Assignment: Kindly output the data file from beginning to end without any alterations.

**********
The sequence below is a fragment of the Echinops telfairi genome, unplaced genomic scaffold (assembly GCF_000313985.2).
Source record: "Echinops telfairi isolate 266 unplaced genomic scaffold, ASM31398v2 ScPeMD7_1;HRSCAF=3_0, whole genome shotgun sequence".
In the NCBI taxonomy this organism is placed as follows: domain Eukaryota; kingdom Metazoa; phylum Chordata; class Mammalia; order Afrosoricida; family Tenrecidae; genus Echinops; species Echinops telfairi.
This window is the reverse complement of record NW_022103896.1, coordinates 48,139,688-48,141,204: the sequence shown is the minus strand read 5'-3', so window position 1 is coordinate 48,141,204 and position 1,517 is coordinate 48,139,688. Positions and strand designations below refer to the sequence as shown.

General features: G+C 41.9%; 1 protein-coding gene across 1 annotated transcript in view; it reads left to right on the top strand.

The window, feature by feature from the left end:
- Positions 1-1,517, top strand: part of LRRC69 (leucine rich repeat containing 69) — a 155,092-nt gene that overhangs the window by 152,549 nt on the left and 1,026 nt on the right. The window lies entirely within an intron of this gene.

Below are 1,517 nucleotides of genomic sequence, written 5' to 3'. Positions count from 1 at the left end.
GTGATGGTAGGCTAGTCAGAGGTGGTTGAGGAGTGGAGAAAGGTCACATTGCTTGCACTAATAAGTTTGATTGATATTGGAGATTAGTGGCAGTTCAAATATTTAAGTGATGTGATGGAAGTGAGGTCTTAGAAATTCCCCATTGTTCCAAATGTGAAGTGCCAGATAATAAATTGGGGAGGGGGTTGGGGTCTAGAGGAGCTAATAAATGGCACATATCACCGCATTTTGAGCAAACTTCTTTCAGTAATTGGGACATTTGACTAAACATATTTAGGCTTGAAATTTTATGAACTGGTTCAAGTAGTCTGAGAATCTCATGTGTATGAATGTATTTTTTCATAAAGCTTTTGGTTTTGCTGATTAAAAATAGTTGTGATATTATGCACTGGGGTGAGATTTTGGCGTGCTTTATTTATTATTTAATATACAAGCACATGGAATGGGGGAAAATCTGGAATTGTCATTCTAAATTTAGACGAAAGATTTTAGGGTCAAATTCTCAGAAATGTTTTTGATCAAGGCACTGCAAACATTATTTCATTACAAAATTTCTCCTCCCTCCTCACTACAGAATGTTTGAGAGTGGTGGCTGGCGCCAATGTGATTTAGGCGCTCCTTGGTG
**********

The sequence below is a fragment of the Echinops telfairi genome, unplaced genomic scaffold (assembly GCF_000313985.2).
Source record: "Echinops telfairi isolate 266 unplaced genomic scaffold, ASM31398v2 ScPeMD7_1;HRSCAF=3_0, whole genome shotgun sequence".
In the NCBI taxonomy this organism is placed as follows: domain Eukaryota; kingdom Metazoa; phylum Chordata; class Mammalia; order Afrosoricida; family Tenrecidae; genus Echinops; species Echinops telfairi.
This window is the reverse complement of record NW_022103896.1, coordinates 48,139,688-48,141,204: the sequence shown is the minus strand read 5'-3', so window position 1 is coordinate 48,141,204 and position 1,517 is coordinate 48,139,688. Positions and strand designations below refer to the sequence as shown.

General features: G+C 41.9%; 1 protein-coding gene across 1 annotated transcript in view; it reads left to right on the top strand.

The window, feature by feature from the left end:
- Positions 1-1,517, top strand: part of LRRC69 (leucine rich repeat containing 69) — a 155,092-nt gene that overhangs the window by 152,549 nt on the left and 1,026 nt on the right. The window lies entirely within an intron of this gene.

Below are 1,517 nucleotides of genomic sequence, written 5' to 3'. Positions count from 1 at the left end.
GTGATGGTAGGCTAGTCAGAGGTGGTTGAGGAGTGGAGAAAGGTCACATTGCTTGCACTAATAAGTTTGATTGATATTGGAGATTAGTGGCAGTTCAAATATTTAAGTGATGTGATGGAAGTGAGGTCTTAGAAATTCCCCATTGTTCCAAATGTGAAGTGCCAGATAATAAATTGGGGAGGGGGTTGGGGTCTAGAGGAGCTAATAAATGGCACATATCACCGCATTTTGAGCAAACTTCTTTCAGTAATTGGGACATTTGACTAAACATATTTAGGCTTGAAATTTTATGAACTGGTTCAAGTAGTCTGAGAATCTCATGTGTATGAATGTATTTTTTCATAAAGCTTTTGGTTTTGCTGATTAAAAATAGTTGTGATATTATGCACTGGGGTGAGATTTTGGCGTGCTTTATTTATTATTTAATATACAAGCACATGGAATGGGGGAAAATCTGGAATTGTCATTCTAAATTTAGACGAAAGATTTTAGGGTCAAATTCTCAGAAATGTTTTTGATCAAGGCACTGCAAACATTATTTCATTACAAAATTTCTCCTCCCTCCTCACTACAGAATGTTTGAGAGTGGTGGCTGGCGCCAATGTGATTTAGGCGCTCCTTGGTG